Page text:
Where Are City Tax Bases “Eroding” To?

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Robert Swift says the state legislature will take up a few different bills to help PA’s struggling cities:

A bipartisan group in the Senate and House is working on a host of related issues, including an overhaul of the Act 47 program for fiscally distressed municipalities, municipal pension benefits, collective bargaining for public employees and the role of nonprofit institutions clustered in cities.

Since four legislative committees held joint hearings last fall on the future of Act 47, lawmakers involved in the effort to find solutions to the problems cities face with eroding tax bases and increased demand for services have emphasized its bipartisan nature.

I think the key question lawmakers need to be asking is “where are city tax bases eroding to?” It’s not like the tax revenue is just vanishing into thin air. It’s going somewhere.

Most of the time, the money is just moving around within the same county or metro region. To the extent that is true, that tax revenue is just following people when they move from cities to the suburbs, then there is a very simple solution: county tax bases.

With a county tax base, it wouldn’t affect city or township revenues at all when people move around within regions. There’d be no “erosion” of city tax bases, and cities alone would not be on the hook for clusters of tax exempt properties. All county tax payers would share that burden equally.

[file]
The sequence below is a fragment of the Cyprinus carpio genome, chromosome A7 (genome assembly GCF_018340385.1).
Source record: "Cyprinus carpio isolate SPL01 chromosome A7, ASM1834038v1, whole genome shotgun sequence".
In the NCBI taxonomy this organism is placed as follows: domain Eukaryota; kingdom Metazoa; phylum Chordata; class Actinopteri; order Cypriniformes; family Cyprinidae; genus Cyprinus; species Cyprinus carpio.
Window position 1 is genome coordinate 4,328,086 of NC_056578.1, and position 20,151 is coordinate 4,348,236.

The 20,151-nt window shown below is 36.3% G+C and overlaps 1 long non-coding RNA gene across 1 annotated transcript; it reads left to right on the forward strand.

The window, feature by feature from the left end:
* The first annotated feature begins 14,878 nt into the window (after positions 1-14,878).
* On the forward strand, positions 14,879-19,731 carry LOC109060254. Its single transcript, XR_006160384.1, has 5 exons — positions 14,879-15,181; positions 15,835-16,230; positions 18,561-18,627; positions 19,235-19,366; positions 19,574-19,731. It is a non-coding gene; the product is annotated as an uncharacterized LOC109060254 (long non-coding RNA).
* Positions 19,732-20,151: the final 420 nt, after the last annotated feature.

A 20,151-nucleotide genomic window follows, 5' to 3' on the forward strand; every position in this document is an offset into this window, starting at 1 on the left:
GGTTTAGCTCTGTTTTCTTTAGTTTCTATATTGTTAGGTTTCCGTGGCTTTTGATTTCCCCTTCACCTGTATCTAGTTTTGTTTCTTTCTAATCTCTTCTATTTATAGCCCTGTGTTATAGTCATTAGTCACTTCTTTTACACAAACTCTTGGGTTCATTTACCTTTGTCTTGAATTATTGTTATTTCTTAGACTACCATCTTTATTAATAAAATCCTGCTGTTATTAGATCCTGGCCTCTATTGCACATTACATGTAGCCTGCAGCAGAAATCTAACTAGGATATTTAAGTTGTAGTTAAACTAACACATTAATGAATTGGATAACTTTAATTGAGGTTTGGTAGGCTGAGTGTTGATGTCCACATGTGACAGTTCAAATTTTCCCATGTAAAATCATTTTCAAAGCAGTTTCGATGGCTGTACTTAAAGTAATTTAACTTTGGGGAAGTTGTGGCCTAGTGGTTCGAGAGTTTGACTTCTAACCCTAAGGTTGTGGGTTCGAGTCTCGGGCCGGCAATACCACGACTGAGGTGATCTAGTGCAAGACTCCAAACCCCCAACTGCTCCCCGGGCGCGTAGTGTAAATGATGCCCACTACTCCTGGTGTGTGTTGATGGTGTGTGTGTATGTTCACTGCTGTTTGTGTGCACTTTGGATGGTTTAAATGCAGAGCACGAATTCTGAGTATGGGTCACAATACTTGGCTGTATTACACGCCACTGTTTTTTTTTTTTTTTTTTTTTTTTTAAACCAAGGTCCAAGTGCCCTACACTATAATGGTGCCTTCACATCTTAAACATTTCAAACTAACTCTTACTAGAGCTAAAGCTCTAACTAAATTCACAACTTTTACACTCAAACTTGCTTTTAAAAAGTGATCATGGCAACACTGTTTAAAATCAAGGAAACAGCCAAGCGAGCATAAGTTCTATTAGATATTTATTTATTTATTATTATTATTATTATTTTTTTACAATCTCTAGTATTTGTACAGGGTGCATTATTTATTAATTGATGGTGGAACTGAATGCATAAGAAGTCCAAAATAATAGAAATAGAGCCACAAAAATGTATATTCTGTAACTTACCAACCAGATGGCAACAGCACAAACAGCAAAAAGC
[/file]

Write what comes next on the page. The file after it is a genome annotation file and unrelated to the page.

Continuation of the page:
Regionalizing the tax base for local government is especially important right now as economic segregation is on the rise. In other states with county tax bases, it doesn’t really matter that much that rich people don’t want to live near the poors, since they’re still helping pay for the higher level of public services that low income areas require.

In PA it’s not like that. With 2500+ municipal governments, when people move across municipal boundaries from cities to townships, their income tax dollars follow them. This is the major reason why you see so many distressed older core cities in PA.

Regionalizing tax bases really should be the marquee issue for people who want more progressive taxation and less inequality at the local level, and this needs to be at the center of state reform efforts for these other bills to have any chance of working.

This entry was posted in Budget, Social Services.

4 Responses to Where Are City Tax Bases “Eroding” To?

  1. phillydem says:

    It’s not true that the tax base is just moving around, Jon. For ex, where I live, a small local college has been buying up real estate/houses for use as class rooms/dorms, etc. That property will now become tax exempt and thus the tax base will decrease even if no one moves in or out.

    The same is true in Philadelphia. The expansion of Penn, Temple, LaSalle, Drexel, Textile, etc., have taken large chunks of taxable property off the books.

  2. Jon says:

    Tax exempt properties are part of it, but suburban outmigration is also a big part. Central cities should share in the growth of a region’s earned income tax base, and that’s not happening now.

  3. tgb says:

    In Luzerne and Lackawanna county we would be picking up the financial malfeasance of generations. It is better they go into bankruptcy and then emerge with a right sized financially viabl government and municipal services. In Luzerne County they can not put in a timeclock system without a major to do. The Judicial branch will not comply. Just shows the arrogance.

    • Jon says:

      I would argue that the “financial malfeasance” is a symptom, not the cause, of distressed cities. The erosion of city tax bases is structural – happens automatically over time under the PA system of municipal finance. This leads cities to do risky desperate stuff to try to stave off decline. The solution is larger tax bases and regional local government.